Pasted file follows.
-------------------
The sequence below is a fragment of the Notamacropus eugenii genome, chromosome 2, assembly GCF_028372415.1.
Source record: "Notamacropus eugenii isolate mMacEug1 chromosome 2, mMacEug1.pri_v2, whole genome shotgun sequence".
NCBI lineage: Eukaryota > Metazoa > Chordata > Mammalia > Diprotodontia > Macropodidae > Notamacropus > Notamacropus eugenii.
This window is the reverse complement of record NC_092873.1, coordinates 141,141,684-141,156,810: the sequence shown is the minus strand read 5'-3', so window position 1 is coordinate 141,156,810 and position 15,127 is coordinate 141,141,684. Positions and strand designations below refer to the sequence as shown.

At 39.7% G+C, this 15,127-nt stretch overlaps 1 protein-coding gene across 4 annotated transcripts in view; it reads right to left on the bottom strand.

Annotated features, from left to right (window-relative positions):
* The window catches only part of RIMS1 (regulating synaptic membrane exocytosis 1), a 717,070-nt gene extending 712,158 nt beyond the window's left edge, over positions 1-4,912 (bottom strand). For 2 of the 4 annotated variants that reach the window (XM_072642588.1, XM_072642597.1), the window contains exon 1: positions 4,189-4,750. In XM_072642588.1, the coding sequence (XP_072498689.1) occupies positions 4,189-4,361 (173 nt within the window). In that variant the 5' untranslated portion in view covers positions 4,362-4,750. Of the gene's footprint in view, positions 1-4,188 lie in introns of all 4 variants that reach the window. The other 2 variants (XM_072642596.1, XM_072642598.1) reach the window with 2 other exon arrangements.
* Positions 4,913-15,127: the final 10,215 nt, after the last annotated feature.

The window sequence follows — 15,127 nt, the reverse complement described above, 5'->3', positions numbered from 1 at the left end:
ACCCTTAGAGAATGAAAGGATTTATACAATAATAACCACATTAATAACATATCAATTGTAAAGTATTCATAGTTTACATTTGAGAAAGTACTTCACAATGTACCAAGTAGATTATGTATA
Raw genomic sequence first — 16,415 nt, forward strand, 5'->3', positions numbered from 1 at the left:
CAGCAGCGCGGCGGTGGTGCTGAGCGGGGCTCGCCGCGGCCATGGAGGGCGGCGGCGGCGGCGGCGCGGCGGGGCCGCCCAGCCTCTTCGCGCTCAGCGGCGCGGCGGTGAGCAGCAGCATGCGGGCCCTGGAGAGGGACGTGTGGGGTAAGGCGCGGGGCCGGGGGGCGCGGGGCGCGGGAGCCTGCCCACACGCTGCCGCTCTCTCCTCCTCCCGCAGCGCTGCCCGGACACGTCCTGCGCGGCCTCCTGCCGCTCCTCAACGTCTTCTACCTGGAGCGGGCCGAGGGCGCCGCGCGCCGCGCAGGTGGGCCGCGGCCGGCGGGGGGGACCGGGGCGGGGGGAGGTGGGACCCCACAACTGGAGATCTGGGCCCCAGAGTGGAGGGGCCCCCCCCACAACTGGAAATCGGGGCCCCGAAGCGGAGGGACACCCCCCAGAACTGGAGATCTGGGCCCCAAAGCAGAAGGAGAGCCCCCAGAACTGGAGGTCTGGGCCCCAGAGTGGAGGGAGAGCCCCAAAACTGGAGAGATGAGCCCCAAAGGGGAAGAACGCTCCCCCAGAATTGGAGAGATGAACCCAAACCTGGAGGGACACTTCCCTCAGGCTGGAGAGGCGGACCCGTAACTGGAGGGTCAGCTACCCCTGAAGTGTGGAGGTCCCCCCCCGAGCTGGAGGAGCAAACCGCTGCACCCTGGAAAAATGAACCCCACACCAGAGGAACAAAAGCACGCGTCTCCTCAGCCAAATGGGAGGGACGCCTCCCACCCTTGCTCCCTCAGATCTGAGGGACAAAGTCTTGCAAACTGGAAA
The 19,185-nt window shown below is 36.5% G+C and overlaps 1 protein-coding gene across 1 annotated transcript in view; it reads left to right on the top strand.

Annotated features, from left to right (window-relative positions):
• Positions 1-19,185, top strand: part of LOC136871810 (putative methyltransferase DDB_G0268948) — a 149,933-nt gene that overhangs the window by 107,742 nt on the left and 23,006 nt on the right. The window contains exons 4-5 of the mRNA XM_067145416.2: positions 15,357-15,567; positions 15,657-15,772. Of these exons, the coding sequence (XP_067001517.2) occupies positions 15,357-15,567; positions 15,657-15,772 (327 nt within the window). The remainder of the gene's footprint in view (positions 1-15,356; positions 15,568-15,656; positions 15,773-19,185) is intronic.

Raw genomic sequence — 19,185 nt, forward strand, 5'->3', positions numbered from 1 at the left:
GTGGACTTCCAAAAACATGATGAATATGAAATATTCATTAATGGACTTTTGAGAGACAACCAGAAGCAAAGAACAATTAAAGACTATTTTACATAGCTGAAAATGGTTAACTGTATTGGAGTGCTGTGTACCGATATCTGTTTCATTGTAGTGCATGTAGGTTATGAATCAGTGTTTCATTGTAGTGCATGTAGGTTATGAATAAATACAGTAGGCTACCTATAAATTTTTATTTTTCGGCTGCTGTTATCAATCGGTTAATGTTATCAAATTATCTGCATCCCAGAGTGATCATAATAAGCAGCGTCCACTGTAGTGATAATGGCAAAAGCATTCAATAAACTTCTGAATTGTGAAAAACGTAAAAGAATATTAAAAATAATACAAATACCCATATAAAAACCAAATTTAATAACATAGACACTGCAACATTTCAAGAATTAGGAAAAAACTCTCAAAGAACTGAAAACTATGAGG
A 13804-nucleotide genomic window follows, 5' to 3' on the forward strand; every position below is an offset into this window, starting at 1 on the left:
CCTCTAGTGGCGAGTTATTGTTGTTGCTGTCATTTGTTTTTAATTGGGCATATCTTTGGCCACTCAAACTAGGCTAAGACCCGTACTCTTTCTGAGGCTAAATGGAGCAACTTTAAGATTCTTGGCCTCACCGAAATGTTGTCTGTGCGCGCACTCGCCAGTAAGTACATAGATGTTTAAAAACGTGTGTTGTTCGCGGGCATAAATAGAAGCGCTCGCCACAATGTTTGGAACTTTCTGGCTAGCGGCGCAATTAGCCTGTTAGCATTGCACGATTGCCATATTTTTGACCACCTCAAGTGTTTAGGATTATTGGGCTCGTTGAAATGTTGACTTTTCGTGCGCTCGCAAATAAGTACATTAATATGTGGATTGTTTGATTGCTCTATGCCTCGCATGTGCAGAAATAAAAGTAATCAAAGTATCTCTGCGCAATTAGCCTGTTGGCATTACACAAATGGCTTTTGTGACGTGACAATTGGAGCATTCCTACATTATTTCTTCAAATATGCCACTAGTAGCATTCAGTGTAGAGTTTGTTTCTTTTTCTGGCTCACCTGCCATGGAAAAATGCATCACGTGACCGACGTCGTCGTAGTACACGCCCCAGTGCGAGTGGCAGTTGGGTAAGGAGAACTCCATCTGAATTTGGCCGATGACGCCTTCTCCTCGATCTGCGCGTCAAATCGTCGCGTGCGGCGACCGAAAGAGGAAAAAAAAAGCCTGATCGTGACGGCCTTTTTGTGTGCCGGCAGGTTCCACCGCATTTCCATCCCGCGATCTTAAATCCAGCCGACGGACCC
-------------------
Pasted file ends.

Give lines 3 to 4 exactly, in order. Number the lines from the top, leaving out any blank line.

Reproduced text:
NCBI lineage: Eukaryota > Metazoa > Chordata > Mammalia > Diprotodontia > Macropodidae > Notamacropus > Notamacropus eugenii.
This window is the reverse complement of record NC_092873.1, coordinates 141,141,684-141,156,810: the sequence shown is the minus strand read 5'-3', so window position 1 is coordinate 141,156,810 and position 15,127 is coordinate 141,141,684. Positions and strand designations below refer to the sequence as shown.